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Meditation for Kryptonite




We human beings have a unique vulnerability. As far as we know, we're the single species that suffers from mental health problems. There are various theories as to why this is the case, but the human mind has a peculiar way of turning in on itself. We're particularly prone to self-absorbed moods, worrying about our adequacy, worry about the future, or what others of our kind may be thinking about us. Next time you're out for a walk and see a bird, squirrel, cat or dog- consider: Are they worried? (Noting that some household pets suffer depressed or anxious moods in response to, for example, the behavior of their human friends.)


The mind is arguably humanity's greatest asset, the tool with which we've achieved global dominion. We don't dominate other species because of our bigger muscles or sharper teeth. Rather, it's because of our ability to think, and imagine solutions. Through creative and strategic thinking we've developed ingenious ways to dominate or avoid dangerous species and create comfort for ourselves. Of course these mind-generated advances have also caused great harm to the environment and other species, and to other people in our competitiveness to get what we want.


Powerfully creative as it is, the mind is also our kryptonite. Left unsupervised, the human mind can stumble into destructive patterns of worry, envy, resentment, anger and depression. Empathy for others (and for ourselves) tends to be put on the shelf when the mind is under stress. We can do much harm through following the mind's habits of judging others or ourselves, and reacting to mental cravings- for power, satisfaction and certainty.


The human mind's capacity to imagine stuff and create things can go very dark, envisioning scenarios of personal doom, harsh judgmental views of self or others, and a litany of unhelpful mental clutter, traps and bogeymen. The emotional part of the mind that can react with excitement and energy to positive visions also reacts to negative thoughts, making our dark ideas feel all too real. It's easy to get caught in this thinking-feeling negative spiral, and soon enough one's behavior is dictated by it. We can become destructive and impulsive, or frozen and inactive. We can become entangled in our own distorted thoughts, emotions, and behaviors.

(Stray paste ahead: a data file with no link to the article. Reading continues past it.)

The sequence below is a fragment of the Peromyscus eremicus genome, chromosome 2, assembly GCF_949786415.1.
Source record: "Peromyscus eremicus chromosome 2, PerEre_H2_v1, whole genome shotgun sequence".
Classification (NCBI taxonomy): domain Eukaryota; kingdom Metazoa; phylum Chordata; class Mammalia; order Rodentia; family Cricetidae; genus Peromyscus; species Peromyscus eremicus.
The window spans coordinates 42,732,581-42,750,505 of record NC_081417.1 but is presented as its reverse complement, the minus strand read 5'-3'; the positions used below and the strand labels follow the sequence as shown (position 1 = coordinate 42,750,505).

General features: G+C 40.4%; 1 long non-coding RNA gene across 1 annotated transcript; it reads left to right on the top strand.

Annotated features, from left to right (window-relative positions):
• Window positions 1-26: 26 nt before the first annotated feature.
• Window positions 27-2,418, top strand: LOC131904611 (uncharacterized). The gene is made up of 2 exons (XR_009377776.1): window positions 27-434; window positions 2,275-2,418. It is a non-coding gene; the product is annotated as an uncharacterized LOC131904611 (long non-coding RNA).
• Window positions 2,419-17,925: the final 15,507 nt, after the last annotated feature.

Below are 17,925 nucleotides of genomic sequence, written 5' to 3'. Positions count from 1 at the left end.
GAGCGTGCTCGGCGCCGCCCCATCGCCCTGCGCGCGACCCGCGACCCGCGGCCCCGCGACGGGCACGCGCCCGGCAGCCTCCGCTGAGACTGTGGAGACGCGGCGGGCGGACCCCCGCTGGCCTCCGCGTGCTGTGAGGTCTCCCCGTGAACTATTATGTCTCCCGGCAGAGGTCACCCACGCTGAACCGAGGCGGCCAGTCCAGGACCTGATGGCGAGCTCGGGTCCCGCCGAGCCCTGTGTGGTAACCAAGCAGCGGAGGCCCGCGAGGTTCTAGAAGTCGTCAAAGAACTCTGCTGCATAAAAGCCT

Unsupervised is the key word in the previous two paragraphs. Leaving the mind untrained and unguided is like driving a car with one's eyes closed. The car is a great servant, but it needs to be steered, and used skillfully. So too the mind, or it may drive us into a ditch.


Meditation is a form of mental training, a way to supervise, steer, and use the mind- so it doesn't use us. But what can be confusing is the popular idea that meditation is primarily a way to relax. That is sometimes true, but it's the tip of the iceberg of potential. Meditation is ultimately a way to access the controls of the mind. It's a training to understand the mind's patterns, and a way to step out of it's way when it goes on a binge of unhelpful activity, like worry about the future.


Think of meditation as the user's guide to the mind that should come in the box with each new human. It teaches a variety of practices to better use our mental functions. These include:


  • focus-enhancing skills to reduce time spent in unhelpful thinking, like tangents of worry; and to increase attention on more helpful thoughts

  • the ability to observe one's own thoughts, emotions and reactions from a crucial slight distance, to be less at the mercy of the mind's unhelpful content

  • the capacity to stay present and cultivate equanimity, the ability to sit through difficult moods, thoughts and experiences without drowning in them or needing to avoid them

  • cultivating a calm inner center, and a sense of your own perennial, unconditional well-being, rather than seeking 'conditional' well-being in trying to control things you can't control, or when the control brings its own compounding problems

  • experiencing contentment and ease, delight and curiosity, satisfaction in life's pleasures, and affection for those close to us on an increasingly regular basis, such that these mind states become one's default


It's been said that if every 8-year-old were taught to meditate, violence would be eliminated from the world in a generation. With the resulting (and researched confirmed) increased understanding, capacity for patience, empathy for others, and the habit of not reacting to agitated emotion, it would become far less likely to do harm to others, internationally and inter-personally. It's a fascinating thought experiment, and perhaps something that will come to pass.


But until then, meditation is available to you, and the mental harm you experience can begin to end. Meditation is available as your peace treaty with yourself and the world around you.

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